The appeals court ruling against Mortgage Electronic Registration System (MERS) that caused the GSEs and the Department of Housing and Urban Development (HUD) to reinitiate foreclosures on more than 1,600 Michigan properties was overturned by the state's highest court this week.
The Michigan Supreme Court issued a ruling saying that MERS holds sufficient interest in the borrower's promissory note (debt) to initiate a nonjudicial foreclosure.
“We clarify, however, that MERS' status as an 'owner of an interest in the indebtedness' does not equate to an ownership interest in the note,” the order reads. “Rather, as recordholder of the mortgage, MERS owned a security lien on the properties, the continued existence of which was contingent upon the satisfaction of the indebtedness…authorized MERS to foreclose by advertisement.”
Merscorp, the parent company of MERS, heralded the decision as an affirmation of its business model. “This will allow homeowners to resolve title issues and buyers to move forward with the purchase of foreclosed properties, which is good for neighborhood stability,” said Bill Beckmann, the president and CEO of Merscorp, in a press statement. “The Saurman ruling caused considerable confusion, delayed property transactions, and triggered unnecessary litigation.”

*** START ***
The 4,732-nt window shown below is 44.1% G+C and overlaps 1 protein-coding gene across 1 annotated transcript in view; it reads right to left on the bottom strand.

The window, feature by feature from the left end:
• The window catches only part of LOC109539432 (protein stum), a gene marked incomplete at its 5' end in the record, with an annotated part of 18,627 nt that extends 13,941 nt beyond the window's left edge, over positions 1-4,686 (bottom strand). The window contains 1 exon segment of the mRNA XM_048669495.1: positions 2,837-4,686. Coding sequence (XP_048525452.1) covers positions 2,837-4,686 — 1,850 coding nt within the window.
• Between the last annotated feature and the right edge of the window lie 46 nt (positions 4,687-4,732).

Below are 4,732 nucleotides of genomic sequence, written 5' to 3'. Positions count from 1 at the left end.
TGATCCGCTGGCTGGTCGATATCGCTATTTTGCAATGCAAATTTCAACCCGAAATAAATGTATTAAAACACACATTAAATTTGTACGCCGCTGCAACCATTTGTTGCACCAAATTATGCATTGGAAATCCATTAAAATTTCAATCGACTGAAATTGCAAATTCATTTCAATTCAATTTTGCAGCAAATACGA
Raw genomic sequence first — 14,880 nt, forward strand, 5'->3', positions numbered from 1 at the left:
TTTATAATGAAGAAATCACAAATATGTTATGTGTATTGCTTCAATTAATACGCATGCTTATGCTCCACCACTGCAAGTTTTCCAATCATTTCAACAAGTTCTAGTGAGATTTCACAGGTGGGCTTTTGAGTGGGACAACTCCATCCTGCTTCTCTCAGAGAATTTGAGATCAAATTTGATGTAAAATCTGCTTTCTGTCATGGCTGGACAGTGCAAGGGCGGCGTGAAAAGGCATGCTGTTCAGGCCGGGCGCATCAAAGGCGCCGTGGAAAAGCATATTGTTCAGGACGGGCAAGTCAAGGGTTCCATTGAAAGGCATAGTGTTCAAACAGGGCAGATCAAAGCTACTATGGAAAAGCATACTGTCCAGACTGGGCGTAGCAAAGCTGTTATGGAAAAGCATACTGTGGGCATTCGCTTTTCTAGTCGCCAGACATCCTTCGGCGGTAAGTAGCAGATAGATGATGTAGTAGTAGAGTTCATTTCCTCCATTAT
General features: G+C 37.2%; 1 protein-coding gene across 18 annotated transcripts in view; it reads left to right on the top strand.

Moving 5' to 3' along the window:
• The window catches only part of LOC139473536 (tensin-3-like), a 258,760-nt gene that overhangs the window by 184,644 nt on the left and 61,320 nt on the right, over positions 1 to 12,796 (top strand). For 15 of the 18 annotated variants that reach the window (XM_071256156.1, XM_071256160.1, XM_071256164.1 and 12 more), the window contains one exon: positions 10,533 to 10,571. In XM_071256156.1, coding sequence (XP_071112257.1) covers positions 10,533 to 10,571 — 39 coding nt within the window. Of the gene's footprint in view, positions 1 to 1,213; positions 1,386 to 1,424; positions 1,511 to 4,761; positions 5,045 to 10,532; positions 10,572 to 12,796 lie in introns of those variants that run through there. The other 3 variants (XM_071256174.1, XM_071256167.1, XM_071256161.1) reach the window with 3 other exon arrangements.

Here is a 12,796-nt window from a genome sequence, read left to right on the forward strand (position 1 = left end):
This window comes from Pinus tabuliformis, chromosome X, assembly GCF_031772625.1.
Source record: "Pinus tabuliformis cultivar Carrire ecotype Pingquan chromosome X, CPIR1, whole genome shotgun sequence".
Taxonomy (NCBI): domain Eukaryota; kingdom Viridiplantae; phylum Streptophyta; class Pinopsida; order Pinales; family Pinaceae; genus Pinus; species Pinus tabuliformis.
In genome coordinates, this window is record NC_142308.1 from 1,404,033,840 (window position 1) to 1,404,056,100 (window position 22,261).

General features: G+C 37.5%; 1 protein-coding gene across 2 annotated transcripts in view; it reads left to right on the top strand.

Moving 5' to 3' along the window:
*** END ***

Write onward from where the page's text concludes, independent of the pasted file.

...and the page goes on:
But Curtis Hertel Jr., the register of deeds in Ingham County, Mich. who, along with another county register, filed a lawsuit against MERS earlier this week, called the ruling “an embarrassment to those of us who care about the property records of this state.”
“At the Michigan Chambers request, they now have the right to masquerade as a bank and take a citizen's home,” Hertel Jr. said in a written statement. “It is unfortunate that Justices Young, Markman, Zahra and Mary Beth Kelly decided to side with special interest groups instead of Michigan citizens.”
The Michigan Court of Appeal's April ruling — that MERS did not have the authority to initiate a nonjudicial foreclosure because it is not the owner nor has an interest in the promissory note —resulted in the reversal of two foreclosures and called into question the validity of other previously completed foreclosures. The ruling led Fannie Mae and Freddie Mac to take the extraordinary measure of reforeclosing on a combined 1,250 Michigan properties. In addition, the HUD reconveyed about 400 properties back to lenders to clear up the title issue.
The impact of the ruling in future foreclosures is limited, however, as Merscorp proposed a policy change in March that prohibited its members from foreclosing in the name of MERS. The new rule was in effect during the comment period and became permanent in July.
In addition, Fannie Mae has required its servicers to file an assignment of the mortgage out of MERS' name in judicial foreclosures since Dec. 2006. In March, Fannie extended that policy to include nonjudicial foreclosures. Freddie Mac also told its servicers to put an end to the practice on all its foreclosures in April.